We arrived at Parc Ange Michel a few minutes prior to opening, and joined one of the three queues for admission tickets. The shutters at each window were closed, but it we could see rides completing their early morning test runs so we figured that things would come to life soon enough. One minute after the appointed time two of the three windows opened and those lines began to move forward, much to the consternation of those who'd made the mistake of waiting in the third one. One of the unfortunates there began to complain loudly in colourful terms, his tone becoming more and more agitated as time went on, albeit to no effect; it was almost ten minutes later when the third window opened, leaving a subset of park guests disenfranchised even before they walked through the gate.
Our first stop was at Tornado (#2364), a Zamperla-built spinning coaster that was new for the 2013 season. The ride was being run with a full complement of cars that were being dispatched at the maximum rate that the blocking system would allow, but bizarrely most were going out with just the two middle seats occupied, with the corresponding hit to capacity. We ended up in the left hand pair of the pink car, and we enjoyed some good spinning punctuated by fairly regular thumps as some of the track joins were not as good as they might have been. We decided that the English language lacked a suitable word to describe the sensation, and coined a new one for the purpose: clatterals.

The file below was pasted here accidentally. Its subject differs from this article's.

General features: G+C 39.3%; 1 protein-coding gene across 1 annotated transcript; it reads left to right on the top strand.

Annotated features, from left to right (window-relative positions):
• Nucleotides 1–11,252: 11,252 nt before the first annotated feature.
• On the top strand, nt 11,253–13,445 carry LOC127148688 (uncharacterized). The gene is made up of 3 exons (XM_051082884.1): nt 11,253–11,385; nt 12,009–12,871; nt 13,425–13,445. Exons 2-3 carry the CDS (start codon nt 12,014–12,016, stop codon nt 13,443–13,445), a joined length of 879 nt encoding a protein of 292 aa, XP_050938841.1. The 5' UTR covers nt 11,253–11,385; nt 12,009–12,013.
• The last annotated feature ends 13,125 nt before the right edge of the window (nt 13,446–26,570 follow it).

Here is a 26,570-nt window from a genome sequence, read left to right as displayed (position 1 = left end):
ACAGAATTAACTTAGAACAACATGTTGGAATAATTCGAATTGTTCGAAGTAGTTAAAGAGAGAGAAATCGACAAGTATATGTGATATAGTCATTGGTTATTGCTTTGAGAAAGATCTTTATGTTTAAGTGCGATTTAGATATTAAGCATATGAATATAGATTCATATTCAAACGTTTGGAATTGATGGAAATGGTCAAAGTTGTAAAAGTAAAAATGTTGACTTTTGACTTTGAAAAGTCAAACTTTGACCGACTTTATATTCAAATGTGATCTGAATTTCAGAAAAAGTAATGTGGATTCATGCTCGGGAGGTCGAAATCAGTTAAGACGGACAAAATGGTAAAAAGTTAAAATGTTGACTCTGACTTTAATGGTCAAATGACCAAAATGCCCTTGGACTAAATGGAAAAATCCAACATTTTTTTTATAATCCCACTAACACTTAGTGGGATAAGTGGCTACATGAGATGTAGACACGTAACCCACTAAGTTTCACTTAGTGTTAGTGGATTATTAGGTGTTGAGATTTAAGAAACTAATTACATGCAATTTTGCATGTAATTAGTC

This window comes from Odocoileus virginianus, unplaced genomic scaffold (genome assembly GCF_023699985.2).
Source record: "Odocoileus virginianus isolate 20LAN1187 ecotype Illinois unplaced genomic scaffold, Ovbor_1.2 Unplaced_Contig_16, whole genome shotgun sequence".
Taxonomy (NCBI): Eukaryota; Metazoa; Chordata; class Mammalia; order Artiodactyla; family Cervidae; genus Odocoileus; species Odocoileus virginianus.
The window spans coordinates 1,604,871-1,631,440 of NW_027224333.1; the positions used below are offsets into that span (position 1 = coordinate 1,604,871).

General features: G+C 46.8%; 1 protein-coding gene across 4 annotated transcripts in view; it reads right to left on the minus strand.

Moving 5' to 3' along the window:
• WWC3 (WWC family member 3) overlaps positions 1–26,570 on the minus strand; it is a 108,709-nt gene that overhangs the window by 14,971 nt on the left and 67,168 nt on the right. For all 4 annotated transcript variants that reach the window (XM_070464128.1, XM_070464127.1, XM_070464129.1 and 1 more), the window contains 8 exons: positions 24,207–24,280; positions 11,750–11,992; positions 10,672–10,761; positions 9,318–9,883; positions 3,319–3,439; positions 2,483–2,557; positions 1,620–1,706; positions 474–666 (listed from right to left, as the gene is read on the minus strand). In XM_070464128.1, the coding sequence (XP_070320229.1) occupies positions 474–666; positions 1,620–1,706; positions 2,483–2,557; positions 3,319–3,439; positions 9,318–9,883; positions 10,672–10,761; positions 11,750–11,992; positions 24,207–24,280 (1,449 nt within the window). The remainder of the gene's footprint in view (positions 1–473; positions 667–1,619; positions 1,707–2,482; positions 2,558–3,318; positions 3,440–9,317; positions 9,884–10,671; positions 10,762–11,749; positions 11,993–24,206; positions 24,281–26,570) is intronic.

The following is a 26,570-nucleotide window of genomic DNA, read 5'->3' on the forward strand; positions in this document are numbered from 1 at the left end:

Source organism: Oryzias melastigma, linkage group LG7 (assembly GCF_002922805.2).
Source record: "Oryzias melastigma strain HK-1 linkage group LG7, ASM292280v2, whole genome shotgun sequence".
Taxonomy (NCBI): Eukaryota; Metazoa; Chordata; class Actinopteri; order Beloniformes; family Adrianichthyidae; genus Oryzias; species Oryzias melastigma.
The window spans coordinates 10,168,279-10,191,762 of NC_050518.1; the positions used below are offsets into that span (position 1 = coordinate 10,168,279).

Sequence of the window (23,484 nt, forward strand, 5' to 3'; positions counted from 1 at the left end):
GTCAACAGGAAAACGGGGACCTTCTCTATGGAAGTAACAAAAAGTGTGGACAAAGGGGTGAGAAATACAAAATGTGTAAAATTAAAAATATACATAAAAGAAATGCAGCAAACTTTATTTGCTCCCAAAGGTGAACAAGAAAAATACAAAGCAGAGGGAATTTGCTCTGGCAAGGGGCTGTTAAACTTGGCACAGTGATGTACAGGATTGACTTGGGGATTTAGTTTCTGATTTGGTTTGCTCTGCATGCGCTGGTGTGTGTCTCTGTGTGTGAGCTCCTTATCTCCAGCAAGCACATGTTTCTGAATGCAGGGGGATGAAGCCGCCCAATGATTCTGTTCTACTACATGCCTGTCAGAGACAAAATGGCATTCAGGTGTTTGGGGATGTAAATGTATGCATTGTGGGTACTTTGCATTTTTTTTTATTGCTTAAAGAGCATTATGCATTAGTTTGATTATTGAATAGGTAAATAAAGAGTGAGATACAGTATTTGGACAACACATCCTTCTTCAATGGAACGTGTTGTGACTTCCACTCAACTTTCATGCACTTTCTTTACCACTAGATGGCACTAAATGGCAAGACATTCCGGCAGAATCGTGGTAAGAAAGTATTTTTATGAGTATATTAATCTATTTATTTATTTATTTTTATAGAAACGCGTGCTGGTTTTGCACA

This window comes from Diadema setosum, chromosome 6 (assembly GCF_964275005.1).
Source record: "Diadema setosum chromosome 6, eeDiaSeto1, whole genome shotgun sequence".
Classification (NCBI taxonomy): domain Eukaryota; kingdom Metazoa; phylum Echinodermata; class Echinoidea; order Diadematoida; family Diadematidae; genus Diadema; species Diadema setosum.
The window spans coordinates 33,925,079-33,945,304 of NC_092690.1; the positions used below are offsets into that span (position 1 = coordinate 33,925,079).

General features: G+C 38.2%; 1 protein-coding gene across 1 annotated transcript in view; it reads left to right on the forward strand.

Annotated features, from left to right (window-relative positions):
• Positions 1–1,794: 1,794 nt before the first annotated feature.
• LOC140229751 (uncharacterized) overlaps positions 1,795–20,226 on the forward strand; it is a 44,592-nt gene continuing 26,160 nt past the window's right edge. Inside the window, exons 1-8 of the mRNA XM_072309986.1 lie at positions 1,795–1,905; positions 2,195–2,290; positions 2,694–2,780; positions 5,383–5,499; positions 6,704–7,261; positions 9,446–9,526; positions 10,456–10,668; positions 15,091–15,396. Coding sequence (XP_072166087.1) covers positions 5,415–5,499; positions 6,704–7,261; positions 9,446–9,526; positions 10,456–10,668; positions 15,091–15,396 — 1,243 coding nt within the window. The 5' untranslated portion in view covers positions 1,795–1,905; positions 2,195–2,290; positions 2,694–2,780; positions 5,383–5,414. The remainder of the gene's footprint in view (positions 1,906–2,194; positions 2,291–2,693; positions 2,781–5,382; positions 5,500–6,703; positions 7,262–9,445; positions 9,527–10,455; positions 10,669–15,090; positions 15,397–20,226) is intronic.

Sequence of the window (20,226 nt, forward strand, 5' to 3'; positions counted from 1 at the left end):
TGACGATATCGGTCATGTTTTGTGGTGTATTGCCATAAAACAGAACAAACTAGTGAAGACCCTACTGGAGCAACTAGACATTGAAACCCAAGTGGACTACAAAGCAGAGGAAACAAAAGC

We decided to do the 7D Cinema on impulse as the previous showing was emptying out as we approached. This was a good move; in a world where the same movies appear in parks worldwide we were treated to one we hadn't seen before. Rats Race featured tiny creatures powering their way around an elaborately designed race track set up around a house, with open sections and more enclosed portions inside walls. The high speed nature of the movie was reflected in the enormous amount of seat movement, far more than would be usual for this type of attraction and enough to justify the obligatory seat belts that an operator manually checked. All the other effects were there too, including air bursts and water splashes.
Our next stop was at Tacot en Folie, a family coaster that my 2008 report described as mediocre. This description remains entirely on the money for a ride that, to be blunt, isn't one of Soquet's finer efforts; though the tracking is smooth the ride is quite simply dull, consisting of a couple of slow turns that do very little. We did laps from the front seat and from second-to-back for purposes of comparison, and there was no perceptible difference in forces between the two. The only slight mitigating factor was the fact that the ride is one of the three oldest Soquet coasters still in operation, having premiered in 1987 at Fraispertuis City.